If you’re thinking of remodeling your bathroom anytime soon, you might not realize just how many bathtub options you have. In addition to an amazing palette of color choices, you also have options in materials, sizes, design, jets, controls and installation methods. Let’s take a look at a few of those basic options to get you started on the right path.
Some bubbly with that tub?
A basic choice you’ll be making right away is whether you want a jetted or nonjetted tub. Jetted tubs utilize a pump to circulate water though pipes that surround the tub, pushing the water into the tub through adjustable jets. Air is also introduced into the water through various means, creating bubbles.
The combination of the water jets and the air bubbles create a sensation in the water ranging from mildly soothing to invigoratingly therapeutic.
If you’re thinking of a jetted tub, be ready for lots of additional options. Depending on the price range, you’ll be looking at different types, sizes, and locations of jets, as well as different types and sophistication levels of control panels.
Besides the jets, you’ll have options for chromotherapy (different colors and patterns of lights) as well as tub heaters, which keep the tub water heated without continually adding more hot water.
You’ll also need to be ready for some additional expense. Jetted tubs cost anywhere from a little to a lot more than their nonjetted cousins. They also require dedicated electrical circuits, as well as a means of accessing the motor for future maintenance.
Installation methods — choices upon choices
Knowing where the tub is going to be in the room and how it’s going to be installed is a crucial first decision, and will dictate a lot of the rest of your design choices. Here are the basic options:
Drop-in: The drop-in tub is perhaps the most popular. Drop-in tubs have a lip around the upper edge, and as the name implies, they’re designed to be dropped into an opening in a platform. Since you can make the platform any size and style you like, drop-in tubs also give you a lot of design flexibility, and let your creativity have free reign.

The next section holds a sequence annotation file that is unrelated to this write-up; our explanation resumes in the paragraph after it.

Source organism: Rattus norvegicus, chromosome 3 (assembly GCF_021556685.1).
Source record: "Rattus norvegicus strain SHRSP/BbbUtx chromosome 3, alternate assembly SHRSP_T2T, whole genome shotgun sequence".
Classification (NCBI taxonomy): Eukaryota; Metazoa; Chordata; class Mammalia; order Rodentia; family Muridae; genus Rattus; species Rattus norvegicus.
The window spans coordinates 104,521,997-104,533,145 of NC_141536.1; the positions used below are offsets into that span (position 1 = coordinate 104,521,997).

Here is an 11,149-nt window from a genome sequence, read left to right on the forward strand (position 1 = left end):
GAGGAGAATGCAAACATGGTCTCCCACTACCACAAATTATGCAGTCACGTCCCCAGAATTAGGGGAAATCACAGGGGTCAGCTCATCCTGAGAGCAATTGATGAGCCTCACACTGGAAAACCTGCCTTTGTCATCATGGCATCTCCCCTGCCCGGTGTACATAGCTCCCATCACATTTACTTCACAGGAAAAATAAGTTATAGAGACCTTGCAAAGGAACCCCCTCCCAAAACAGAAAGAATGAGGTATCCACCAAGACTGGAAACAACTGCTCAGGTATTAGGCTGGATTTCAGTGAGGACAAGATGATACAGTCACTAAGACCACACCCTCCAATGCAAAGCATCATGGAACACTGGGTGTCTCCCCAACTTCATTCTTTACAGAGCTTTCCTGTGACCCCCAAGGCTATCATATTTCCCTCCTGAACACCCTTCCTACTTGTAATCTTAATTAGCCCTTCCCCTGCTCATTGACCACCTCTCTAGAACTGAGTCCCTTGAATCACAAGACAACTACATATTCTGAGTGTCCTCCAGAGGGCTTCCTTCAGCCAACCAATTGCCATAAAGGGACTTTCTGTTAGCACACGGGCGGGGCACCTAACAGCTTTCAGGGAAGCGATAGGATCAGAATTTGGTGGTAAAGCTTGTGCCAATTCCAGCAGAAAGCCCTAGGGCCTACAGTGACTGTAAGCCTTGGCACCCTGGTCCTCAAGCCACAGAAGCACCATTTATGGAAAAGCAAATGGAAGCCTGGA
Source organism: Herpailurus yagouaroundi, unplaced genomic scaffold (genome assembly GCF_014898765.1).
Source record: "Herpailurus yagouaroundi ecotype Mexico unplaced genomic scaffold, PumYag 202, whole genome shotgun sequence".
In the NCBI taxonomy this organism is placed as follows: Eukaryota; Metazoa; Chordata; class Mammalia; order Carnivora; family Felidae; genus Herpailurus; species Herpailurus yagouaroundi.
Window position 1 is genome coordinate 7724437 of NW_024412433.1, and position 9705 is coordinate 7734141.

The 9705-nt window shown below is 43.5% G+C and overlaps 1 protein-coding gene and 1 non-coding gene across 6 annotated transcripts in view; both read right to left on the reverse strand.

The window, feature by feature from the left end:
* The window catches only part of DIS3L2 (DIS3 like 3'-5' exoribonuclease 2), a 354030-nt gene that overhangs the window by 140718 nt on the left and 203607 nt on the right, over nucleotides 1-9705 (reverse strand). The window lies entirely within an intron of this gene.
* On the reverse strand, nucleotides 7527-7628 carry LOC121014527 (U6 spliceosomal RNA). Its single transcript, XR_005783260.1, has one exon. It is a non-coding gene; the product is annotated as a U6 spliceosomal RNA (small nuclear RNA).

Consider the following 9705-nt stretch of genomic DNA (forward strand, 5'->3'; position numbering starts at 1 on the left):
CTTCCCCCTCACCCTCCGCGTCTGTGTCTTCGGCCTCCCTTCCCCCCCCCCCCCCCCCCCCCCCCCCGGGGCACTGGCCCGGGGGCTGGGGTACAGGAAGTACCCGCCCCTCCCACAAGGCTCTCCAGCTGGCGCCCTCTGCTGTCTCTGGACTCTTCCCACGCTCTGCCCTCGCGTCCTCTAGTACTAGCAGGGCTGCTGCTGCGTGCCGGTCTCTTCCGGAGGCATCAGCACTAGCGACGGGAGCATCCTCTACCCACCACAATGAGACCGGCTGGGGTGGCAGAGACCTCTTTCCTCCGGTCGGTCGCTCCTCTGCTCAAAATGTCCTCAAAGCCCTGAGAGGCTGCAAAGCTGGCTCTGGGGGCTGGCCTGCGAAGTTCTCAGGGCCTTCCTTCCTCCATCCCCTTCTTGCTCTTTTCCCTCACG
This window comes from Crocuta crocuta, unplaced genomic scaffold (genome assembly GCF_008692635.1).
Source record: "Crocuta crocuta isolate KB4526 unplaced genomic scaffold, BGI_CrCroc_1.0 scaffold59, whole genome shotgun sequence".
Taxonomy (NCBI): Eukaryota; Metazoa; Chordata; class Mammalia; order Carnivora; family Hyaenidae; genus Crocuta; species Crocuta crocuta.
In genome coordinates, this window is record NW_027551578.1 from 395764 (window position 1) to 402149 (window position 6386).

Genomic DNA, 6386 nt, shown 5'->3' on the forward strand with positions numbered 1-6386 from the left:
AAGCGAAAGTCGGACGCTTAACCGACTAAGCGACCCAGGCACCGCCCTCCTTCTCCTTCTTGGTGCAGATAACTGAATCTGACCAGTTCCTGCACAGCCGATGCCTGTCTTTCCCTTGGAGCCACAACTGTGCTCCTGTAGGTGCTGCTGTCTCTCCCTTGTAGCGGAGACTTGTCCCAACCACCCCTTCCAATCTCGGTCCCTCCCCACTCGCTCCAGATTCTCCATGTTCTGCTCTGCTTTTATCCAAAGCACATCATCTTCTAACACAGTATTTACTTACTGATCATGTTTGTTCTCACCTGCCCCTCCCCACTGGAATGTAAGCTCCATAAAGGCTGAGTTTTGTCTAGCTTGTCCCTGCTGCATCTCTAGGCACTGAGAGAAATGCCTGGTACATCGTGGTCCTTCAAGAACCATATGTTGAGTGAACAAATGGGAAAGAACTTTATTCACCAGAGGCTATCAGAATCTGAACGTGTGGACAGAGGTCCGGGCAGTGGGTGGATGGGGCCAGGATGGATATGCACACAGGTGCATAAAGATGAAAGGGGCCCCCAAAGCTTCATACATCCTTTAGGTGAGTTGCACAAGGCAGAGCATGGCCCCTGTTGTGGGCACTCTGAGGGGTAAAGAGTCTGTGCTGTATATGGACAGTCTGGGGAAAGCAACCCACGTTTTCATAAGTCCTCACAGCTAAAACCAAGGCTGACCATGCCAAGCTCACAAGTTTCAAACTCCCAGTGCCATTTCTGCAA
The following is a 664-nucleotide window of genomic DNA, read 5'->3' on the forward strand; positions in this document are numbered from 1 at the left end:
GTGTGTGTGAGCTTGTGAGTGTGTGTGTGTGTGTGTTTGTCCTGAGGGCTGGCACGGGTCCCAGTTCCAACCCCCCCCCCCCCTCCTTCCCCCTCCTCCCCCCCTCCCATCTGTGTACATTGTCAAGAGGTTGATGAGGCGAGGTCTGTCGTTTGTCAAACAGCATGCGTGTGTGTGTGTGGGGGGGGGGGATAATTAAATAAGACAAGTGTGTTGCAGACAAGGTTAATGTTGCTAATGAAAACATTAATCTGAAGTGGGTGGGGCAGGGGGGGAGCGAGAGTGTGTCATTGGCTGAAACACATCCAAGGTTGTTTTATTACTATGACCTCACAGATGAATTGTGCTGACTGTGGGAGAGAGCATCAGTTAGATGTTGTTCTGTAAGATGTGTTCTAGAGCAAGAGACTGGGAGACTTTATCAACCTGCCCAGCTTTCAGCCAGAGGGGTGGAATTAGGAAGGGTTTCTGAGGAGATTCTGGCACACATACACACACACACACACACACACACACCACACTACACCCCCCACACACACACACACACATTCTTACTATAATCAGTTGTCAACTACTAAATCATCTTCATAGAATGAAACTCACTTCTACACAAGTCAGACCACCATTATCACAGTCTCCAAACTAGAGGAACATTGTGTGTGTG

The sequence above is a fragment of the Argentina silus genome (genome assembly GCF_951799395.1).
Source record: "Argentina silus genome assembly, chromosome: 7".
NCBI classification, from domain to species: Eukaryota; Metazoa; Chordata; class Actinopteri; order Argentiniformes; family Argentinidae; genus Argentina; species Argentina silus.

Drop-ins come in a wide variety of sizes and styles, as well as in jetted and nonjetted configurations. With jetted drop-ins, the controls may be in the top lip or the inner sidewall of the tub. If you opt for a jetted tub, remember that the platform design needs to make allowance for a door or other access panel where the motor is located.
Undermount: An undermount tub is similar to an undermount sink. It has no upper lip, and is designed to sit in a platform and have the deck material installed over the top of the tub. Undermount tubs have a very clean look, with a flat, level deck area. They’re also available in both jetted and nonjetted versions, and if you opt for a jetted tub, the controls will be mounted in the inside sidewall of the tub so that the deck installation doesn’t interfere with them.
Another, more common version of the undermount tub is the traditional three-sided, alcove installation. This type of tub has a finished skirt on one long side, and the other three sides are contained within a three-sided alcove. If the tub is jetted, it’s typically designed so that the front skirt is removable to give access to the motor.
Cornermount: Cornermount tubs are more triangular in design, rather than rectangular. They can be drop-in or undermount, and are designed for installation in a corner platform. Corner tubs can be used to free up floor space while still creating a dramatic platform in one corner of the room, and their design is often more conducive to two-person use. Both jetted and nonjetted versions are available.
Freestanding: Another interesting design option is offered by the freestanding bathtub. Tubs of this type are not built into a platform or an alcove, but rather stand alone, resting directly on the floor. The claw-foot tub is probably the most commonly recognized example of a freestanding bathtub, but there are a number of European soaking tub designs that are also freestanding and have a much more contemporary look.
Some of the newer freestanding tubs are now available in jetted models. If you’re thinking of one of these, look over the installation specifications well in advance, as they typically have very specific requirements for the location of plumbing, drains, and wiring.
Walk-in: Finally, you have the option of a walk-in tub. Once considered only a tub for someone with disabilities, walk-in tubs are gaining popularity among people who are remodeling their homes with an eye toward "aging in place" and future accessibility.
Walk-in tubs have a door in the side that opens into the tub, allowing easy access without having to step over the tub’s side. Once inside, the door seals against the inside of the tub, preventing leakage. Seat heights of 14 inches and an Americans with Disabilities Act-compliant 17 inches are both available. Walk-in tubs are designed to fit into a standard 5-foot tub alcove, and are available in both jetted and nonjetted versions. Look for more styles and options of these tubs in the future as their popularity increases.
Sizes and materials
Once you have a better idea of where your new bathtub will be located, you can narrow down the choices of sizes and materials. Steel and cast-iron bathtubs are still available, but most of today’s tubs are made from durable, lightweight acrylics.
The standard size is still the 5-foot-long tub, but 6-foot tubs are certainly popular, as they give a lot more soaking room — especially if you’re tall. If you have the room, consider a 6-foot tub, as the cost difference usually isn’t too great, and you’ll gain a lot in comfort, appearance and resale value.